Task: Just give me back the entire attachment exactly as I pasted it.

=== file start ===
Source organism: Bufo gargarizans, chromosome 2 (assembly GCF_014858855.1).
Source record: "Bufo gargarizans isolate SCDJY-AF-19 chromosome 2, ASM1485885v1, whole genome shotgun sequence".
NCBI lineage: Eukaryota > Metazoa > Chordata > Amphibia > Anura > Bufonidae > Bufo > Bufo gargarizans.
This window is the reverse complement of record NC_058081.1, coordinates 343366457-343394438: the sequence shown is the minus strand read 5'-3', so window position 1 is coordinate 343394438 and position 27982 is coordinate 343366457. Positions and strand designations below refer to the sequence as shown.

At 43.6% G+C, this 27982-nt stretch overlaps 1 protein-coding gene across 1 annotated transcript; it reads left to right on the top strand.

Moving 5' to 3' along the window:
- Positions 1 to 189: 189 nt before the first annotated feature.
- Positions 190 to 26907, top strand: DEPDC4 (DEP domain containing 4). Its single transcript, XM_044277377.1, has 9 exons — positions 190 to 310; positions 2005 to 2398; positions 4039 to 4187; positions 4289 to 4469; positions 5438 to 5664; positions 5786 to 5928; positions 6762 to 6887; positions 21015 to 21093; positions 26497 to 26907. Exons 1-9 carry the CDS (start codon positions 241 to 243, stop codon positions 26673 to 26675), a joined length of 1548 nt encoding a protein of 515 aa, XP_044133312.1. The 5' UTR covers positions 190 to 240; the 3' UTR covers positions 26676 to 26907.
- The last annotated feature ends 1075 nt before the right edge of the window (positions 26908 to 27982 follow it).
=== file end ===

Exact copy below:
Source organism: Bufo gargarizans, chromosome 2 (assembly GCF_014858855.1).
Source record: "Bufo gargarizans isolate SCDJY-AF-19 chromosome 2, ASM1485885v1, whole genome shotgun sequence".
NCBI lineage: Eukaryota > Metazoa > Chordata > Amphibia > Anura > Bufonidae > Bufo > Bufo gargarizans.
This window is the reverse complement of record NC_058081.1, coordinates 343366457-343394438: the sequence shown is the minus strand read 5'-3', so window position 1 is coordinate 343394438 and position 27982 is coordinate 343366457. Positions and strand designations below refer to the sequence as shown.

At 43.6% G+C, this 27982-nt stretch overlaps 1 protein-coding gene across 1 annotated transcript; it reads left to right on the top strand.

Moving 5' to 3' along the window:
- Positions 1 to 189: 189 nt before the first annotated feature.
- Positions 190 to 26907, top strand: DEPDC4 (DEP domain containing 4). Its single transcript, XM_044277377.1, has 9 exons — positions 190 to 310; positions 2005 to 2398; positions 4039 to 4187; positions 4289 to 4469; positions 5438 to 5664; positions 5786 to 5928; positions 6762 to 6887; positions 21015 to 21093; positions 26497 to 26907. Exons 1-9 carry the CDS (start codon positions 241 to 243, stop codon positions 26673 to 26675), a joined length of 1548 nt encoding a protein of 515 aa, XP_044133312.1. The 5' UTR covers positions 190 to 240; the 3' UTR covers positions 26676 to 26907.
- The last annotated feature ends 1075 nt before the right edge of the window (positions 26908 to 27982 follow it).